I have tested and confirmed that after rebooting, permissions are reset on
/var/log back to whatever is the default for each distro/version listed below. The question is, why?
- CentOS 7
- Ubuntu >= 15.04
- Debian 8/9
From what I can tell, the default permissions for CentOS 7 and Debian 8/9 are
root:root. The default permissions for Ubuntu 15.04+ are
root:syslog. If I install upstream rsyslog from the PPA, then the default permissions become
755 (confirmed on Ubuntu 16.04, presumably for versions of Ubuntu between 15.04 and 16.04 also).
Any attempt to change the permissions on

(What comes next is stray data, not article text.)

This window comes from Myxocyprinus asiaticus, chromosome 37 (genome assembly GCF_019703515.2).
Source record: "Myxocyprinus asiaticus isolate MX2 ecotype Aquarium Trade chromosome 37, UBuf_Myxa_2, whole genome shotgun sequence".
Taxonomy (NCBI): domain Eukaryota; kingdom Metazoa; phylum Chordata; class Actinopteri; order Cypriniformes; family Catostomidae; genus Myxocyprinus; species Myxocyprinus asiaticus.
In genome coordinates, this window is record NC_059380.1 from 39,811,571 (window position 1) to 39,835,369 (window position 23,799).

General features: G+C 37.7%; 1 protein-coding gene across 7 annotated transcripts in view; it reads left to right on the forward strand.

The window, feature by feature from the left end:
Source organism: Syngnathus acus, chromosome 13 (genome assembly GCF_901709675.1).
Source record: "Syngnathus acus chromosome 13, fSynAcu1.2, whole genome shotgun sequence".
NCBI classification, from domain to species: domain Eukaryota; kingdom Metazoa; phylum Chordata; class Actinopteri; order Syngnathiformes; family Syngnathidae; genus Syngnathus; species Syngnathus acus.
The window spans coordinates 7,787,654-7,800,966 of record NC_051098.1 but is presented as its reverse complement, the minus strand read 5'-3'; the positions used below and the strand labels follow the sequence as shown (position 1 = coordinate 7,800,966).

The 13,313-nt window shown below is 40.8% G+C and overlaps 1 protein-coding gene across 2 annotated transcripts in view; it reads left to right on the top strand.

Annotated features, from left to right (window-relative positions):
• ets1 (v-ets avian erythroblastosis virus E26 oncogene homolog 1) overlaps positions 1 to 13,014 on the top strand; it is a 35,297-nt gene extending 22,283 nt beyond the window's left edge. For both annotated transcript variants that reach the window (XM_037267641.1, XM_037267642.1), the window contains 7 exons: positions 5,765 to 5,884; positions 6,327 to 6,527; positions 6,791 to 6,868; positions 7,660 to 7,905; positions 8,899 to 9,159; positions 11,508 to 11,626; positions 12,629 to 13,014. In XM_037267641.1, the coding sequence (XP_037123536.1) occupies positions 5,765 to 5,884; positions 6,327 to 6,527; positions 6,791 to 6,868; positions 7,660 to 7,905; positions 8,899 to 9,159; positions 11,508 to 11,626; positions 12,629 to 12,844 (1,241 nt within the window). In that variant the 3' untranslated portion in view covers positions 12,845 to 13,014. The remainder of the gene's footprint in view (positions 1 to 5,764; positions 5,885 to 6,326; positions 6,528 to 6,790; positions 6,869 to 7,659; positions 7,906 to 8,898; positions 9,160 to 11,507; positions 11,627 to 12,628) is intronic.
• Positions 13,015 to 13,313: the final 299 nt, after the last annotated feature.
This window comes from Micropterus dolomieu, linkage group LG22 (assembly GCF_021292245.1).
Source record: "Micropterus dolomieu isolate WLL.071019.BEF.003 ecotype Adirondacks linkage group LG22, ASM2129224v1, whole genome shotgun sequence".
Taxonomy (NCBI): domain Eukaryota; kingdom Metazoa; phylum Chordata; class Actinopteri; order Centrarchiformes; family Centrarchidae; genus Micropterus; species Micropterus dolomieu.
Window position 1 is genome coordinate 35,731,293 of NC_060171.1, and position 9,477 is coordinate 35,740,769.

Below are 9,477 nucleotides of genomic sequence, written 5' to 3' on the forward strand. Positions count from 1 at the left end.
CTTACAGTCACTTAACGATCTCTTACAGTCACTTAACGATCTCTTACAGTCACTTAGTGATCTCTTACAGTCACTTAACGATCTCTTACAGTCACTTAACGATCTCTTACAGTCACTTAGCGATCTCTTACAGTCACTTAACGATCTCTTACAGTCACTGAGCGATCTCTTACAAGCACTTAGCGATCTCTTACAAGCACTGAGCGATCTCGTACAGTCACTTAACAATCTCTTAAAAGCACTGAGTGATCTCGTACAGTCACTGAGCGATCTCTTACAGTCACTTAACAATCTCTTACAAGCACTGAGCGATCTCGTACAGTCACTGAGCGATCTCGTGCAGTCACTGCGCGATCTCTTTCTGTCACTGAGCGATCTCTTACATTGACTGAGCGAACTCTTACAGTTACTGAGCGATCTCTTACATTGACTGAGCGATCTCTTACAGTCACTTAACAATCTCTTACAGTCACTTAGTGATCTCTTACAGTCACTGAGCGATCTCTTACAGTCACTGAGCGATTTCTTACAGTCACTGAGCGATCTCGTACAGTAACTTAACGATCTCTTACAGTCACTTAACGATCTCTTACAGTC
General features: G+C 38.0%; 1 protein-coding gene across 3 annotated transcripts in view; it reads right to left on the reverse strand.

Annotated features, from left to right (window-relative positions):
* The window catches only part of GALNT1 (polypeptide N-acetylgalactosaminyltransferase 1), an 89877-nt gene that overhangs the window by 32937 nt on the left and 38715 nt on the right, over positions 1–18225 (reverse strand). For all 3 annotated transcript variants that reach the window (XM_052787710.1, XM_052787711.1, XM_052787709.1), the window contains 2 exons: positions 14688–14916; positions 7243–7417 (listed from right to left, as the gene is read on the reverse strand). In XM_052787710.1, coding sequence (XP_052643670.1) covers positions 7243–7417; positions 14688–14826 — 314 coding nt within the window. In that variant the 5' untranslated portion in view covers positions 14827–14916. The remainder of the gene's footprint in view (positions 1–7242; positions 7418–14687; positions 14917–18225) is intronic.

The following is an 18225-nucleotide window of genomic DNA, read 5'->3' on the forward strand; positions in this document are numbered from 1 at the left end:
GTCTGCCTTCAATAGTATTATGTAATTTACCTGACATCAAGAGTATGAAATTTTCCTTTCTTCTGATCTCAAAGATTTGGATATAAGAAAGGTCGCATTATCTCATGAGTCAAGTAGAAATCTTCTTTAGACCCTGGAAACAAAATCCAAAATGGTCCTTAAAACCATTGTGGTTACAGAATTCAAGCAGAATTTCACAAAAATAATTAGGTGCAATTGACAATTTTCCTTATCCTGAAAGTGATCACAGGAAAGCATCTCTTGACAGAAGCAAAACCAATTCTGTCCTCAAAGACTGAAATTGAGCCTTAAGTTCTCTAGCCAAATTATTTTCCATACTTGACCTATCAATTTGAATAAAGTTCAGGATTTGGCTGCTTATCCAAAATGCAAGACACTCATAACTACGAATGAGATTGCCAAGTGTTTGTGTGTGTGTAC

/var/log from the default result in a reset, presumably on the next boot. I read someone's suggestion on a related post that it could be the rsyslog settings at work, but I toggled those settings to match my expectations and even went with some that wouldn't work (e.g., 700) and the result was still the same: reset back to whatever is the default.
I then uninstalled rsyslog (a VM with a stock rsyslog install, another with upstream rsyslog) and the permissions were still reset, so evidently the reset work is not done by rsyslog.
Is this something specific to systemd? Is this a setting I can actually override and have "stick" between reboots?
Thank you in advance for any help that you can provide.
My testing was performed on simple installations of the distro using LVM, but with one volume in an attempt to rule out mount options for the lv being the problem.